As a child, I was extremely quiet and passive-aggressive. Al Humduillah, I grew up and started speaking up for myself. As I talk to my younger brother about his middle school experience, I can’t help, but sit back and reflect on my completely different experience.
I actually don’t have too many fond memories of middle school, it was an awkward adjustment period of my life. Wearing the hijab, and a modest uniform did not help the situation either. One memory that has been sticking out lately is the time I had a substitute teacher in Music.
He was an older Black American man, really laid back and the majority of the students loved him. He was leading a discussion about music that our parents play in the car. So everyone is pretty much participating and having fun, cracking jokes. I attempt to participate, but before I get a full sentence out, he cuts me off. Informing me that I’m foreign, and my people don’t listen to regular music.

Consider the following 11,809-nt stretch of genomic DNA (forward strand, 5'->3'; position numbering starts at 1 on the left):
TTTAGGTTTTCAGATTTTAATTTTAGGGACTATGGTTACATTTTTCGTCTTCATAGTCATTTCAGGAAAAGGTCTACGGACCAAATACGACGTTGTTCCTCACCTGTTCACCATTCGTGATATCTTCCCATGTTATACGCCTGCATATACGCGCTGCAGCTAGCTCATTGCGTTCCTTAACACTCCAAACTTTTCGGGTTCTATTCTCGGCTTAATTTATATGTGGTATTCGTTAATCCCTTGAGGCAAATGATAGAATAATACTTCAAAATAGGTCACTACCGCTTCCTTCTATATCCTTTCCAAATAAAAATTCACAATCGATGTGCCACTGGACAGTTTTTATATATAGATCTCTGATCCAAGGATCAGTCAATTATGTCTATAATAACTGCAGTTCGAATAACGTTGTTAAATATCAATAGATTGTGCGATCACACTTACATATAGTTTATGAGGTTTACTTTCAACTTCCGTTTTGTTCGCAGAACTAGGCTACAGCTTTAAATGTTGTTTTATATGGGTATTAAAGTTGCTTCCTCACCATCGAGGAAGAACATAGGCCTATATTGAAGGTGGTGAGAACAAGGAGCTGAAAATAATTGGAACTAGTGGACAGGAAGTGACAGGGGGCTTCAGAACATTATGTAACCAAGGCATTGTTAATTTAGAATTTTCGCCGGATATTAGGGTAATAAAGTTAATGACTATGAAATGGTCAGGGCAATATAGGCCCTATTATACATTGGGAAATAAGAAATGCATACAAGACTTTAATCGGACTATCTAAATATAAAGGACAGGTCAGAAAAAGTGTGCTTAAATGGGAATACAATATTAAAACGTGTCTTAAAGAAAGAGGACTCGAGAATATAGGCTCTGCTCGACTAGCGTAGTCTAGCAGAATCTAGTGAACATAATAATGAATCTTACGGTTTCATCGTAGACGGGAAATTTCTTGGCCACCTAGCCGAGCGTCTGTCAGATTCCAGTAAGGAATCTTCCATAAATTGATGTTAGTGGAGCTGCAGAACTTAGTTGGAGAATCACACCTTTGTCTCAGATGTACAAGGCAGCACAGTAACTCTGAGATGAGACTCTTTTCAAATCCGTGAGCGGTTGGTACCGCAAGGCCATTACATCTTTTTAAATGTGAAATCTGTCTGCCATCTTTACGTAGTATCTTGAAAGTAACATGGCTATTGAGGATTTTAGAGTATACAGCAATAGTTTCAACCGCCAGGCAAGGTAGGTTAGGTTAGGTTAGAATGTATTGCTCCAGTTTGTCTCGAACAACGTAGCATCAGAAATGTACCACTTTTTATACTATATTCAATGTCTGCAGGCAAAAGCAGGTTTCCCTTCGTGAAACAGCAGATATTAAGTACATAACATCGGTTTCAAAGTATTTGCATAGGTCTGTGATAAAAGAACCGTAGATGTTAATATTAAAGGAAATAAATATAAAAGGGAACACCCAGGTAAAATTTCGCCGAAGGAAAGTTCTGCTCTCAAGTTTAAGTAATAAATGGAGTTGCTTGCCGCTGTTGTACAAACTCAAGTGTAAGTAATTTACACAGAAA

I was way too shy and quiet to speak up, and say, “no, I’m black, I am just Muslim”. At that point, I remember feeling so embraced and a sense of not belonging anywhere. I wanted so desperately to blend in, and not always stick out as different. Now I realize how idiotic and toxic his statement truly was. Instead of embracing me, and taking the opportunity to potentially learn about a new culture; he just shot me down because I didn’t appear “black American enough”. The saddest part is, he’s not the only person who’s made me feel that way. Even though I grew up in a black community, I still was made to feel like a minority amongst my own people.